Popular Hot Rodding Magazine (PHR) officially kicks off the 2013 AMSOIL Engine Masters Challenge competition at the dyno facilities of University of Northwestern Ohio (UNOH). With multiple dyno cells available, the PHR staff, as well as engine builder participants wait anxiously for their turn on the dyno. Although three teams dropped out of this morning’s dyno challenge including Atlantic Engines, JM Performance Auto Repair and Wise Performance Engineering, we still have another three teams up to bat. Make sure to stay tuned, we’ll be competing each morning throughout the week, beginning at 9am Eastern Standard Time. Over the course of the next five days, we’ll be providing each team’s final dyno numbers and points as each day progresses as well as a daily recap at the end of each day.
A combined effort of 40 teams will be competing with six teams taking the dyno cells on Monday. Then, eight teams on Tuesday. By Wednesday we’ll be shuffling through ten per day. At the end of the week, Friday, we will crown the winning team as, “Engine Master!”
The 2013 AMSOIL Engine Masters Challenge is presented by UNOH, COMP Cams, Flowmaster, Aeromotive, VP Racing Fuels, DTS by SuperFlow, ARP Fasteners, SAM, Rottler and CID.
Be sure to check out the following pages for all of our coverage.
Qualifying eliminations in the 2013 AMSOIL Engine Master’s Challenge was kicked off with a Pontiac engine fielded by Throttle Performance. Although this team is new to the event, they were clearly experts in the engine building field. Among the crew was veteran Challenge tuner Scot Clark, while noted author David Vizard was included as a special guest and advisor. The 428 cubic inch fuel injected Poncho proved extremely strong, posting peak numbers of 738 horsepower and 653 lb-ft of torque. The crew worked expertly in the test cell, with tuning accomplished via a computer link in the control room. We were impressed to see substantial power gains with every tuning move. Throttle performance opened the competition with a very strong score of 2742.2 points.
Henderson Power Sports
Chris Henderson and the Henderson Power Sports team have competed in previous events, and were well prepared with a 407 cubic inch small block Chevy. The engine sounded crisp on fire-up, but seemed to develop valvetrain instability at the 7000 rpm redlines of eliminations. Nonetheless, the Chevy twisted the dyno with some impressive power numbers, edging up to 698 peak horsepower and 611 lb-ft of torque. The overall score was somewhat clipped by the valve float up top, but the final tally was still impressive at 2679.8 points.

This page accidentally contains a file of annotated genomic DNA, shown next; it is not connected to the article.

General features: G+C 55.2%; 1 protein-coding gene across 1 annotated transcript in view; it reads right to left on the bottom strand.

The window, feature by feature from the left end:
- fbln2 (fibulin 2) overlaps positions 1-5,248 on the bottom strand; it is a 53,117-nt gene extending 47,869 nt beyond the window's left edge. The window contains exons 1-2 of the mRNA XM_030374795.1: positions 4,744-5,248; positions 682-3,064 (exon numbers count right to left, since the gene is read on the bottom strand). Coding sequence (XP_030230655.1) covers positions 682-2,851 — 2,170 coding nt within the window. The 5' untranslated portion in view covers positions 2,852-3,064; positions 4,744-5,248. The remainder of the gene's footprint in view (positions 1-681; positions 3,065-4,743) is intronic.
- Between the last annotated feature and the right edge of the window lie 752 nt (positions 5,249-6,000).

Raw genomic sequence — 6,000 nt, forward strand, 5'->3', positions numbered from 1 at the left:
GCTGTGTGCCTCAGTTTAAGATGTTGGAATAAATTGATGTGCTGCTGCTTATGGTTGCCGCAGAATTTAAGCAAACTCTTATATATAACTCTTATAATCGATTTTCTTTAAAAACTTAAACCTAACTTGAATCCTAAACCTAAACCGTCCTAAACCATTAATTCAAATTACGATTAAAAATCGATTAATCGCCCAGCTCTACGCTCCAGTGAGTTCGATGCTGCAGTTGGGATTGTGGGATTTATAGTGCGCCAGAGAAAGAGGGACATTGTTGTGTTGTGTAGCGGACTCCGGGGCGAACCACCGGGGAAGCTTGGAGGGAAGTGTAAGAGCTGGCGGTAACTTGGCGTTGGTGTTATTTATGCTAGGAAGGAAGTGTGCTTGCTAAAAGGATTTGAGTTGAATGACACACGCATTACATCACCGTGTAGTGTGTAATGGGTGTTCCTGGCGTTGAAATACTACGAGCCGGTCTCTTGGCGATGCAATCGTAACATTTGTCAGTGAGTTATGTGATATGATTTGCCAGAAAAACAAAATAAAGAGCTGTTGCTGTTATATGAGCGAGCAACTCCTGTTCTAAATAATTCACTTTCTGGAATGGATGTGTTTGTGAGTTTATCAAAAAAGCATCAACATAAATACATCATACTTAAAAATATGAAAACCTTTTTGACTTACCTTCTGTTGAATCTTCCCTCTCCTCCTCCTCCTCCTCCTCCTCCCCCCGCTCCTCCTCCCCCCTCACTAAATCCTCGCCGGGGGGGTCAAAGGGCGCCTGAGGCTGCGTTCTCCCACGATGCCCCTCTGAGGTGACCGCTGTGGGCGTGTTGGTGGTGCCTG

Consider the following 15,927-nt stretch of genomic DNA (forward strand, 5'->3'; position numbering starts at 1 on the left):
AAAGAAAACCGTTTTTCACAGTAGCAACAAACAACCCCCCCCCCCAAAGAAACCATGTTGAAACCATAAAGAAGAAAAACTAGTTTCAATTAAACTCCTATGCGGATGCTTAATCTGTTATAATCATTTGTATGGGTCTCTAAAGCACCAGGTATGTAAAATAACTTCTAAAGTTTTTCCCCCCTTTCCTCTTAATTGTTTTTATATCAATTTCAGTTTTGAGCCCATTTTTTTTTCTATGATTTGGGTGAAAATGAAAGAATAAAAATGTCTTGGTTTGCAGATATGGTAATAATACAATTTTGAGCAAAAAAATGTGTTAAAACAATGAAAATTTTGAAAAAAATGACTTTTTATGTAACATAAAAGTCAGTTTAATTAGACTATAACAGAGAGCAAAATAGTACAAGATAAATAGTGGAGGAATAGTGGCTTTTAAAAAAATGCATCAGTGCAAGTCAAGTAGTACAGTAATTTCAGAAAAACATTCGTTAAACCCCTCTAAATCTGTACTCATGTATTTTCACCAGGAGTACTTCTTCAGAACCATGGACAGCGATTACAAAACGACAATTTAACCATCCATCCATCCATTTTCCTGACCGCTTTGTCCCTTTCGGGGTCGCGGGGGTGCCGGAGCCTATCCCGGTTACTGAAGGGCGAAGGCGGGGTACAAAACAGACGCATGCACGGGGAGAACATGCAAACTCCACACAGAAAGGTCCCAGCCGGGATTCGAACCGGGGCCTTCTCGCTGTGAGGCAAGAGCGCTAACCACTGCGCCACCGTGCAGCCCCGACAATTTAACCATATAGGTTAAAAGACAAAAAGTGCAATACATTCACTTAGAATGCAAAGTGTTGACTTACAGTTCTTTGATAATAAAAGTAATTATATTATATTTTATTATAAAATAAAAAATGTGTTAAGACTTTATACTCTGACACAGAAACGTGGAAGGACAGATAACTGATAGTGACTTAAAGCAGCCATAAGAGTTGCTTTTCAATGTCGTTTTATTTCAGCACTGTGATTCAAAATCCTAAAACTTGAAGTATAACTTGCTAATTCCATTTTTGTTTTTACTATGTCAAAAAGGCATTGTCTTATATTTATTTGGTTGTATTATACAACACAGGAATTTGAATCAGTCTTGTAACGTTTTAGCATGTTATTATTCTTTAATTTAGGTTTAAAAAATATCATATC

Chuck Keech came to the show with a 402 cubic inch Gen III Chrysler Hemi. The modern engine featured a carbureted induction and a tall single plane intake manifold. The effort was compromised by a severe valvetrain stability issue at over 6500 rpm, making the engine labor to meet the required 7000 rpm. Despite the problem at the top of the rev range, the Hemi delivered very strong output, with as much as 677 peak horsepower and 602 lb-ft of torque. Chuck was disappointed that the high rpm woes curbed the score, leaving qualifying at 2609.5 points. Still, the Hemi’s power potential was nicely displayed.
Dr. J's Performance/Airwolf Cylinder Heads
Bryce Mulvey of Dr-J’s Performance brought a 23-degree Chevrolet equipped with their own AirWolf cylinder heads. With the exception of custom CP pistons, their competition engine was re-assembled with off the shelf parts, including Dr-J’s standard 220cc CNC cylinder heads. The 436-cube small block showed very good peak output, recording 711 horsepower and 629 lb-ft of torque. The engine pulled effortlessly to beyond 7000 rpm, however a dip in the torque curve at the very bottom of the rpm range put a crimp on the score. The team completed qualifying eliminations with 2604 posted to the board.